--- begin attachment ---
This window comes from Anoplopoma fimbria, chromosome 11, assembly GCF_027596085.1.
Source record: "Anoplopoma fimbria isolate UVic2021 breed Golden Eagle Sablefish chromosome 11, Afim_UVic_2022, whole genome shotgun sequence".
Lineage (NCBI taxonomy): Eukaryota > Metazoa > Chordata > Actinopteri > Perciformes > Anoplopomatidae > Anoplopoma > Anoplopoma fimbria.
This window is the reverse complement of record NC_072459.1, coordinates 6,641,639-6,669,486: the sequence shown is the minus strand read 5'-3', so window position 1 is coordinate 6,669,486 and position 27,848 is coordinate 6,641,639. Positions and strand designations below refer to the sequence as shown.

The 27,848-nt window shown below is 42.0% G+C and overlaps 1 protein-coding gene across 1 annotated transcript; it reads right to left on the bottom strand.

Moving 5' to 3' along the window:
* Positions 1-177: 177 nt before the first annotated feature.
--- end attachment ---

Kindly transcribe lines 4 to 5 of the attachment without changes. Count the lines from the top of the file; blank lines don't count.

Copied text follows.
This window is the reverse complement of record NC_072459.1, coordinates 6,641,639-6,669,486: the sequence shown is the minus strand read 5'-3', so window position 1 is coordinate 6,669,486 and position 27,848 is coordinate 6,641,639. Positions and strand designations below refer to the sequence as shown.

The 27,848-nt window shown below is 42.0% G+C and overlaps 1 protein-coding gene across 1 annotated transcript; it reads right to left on the bottom strand.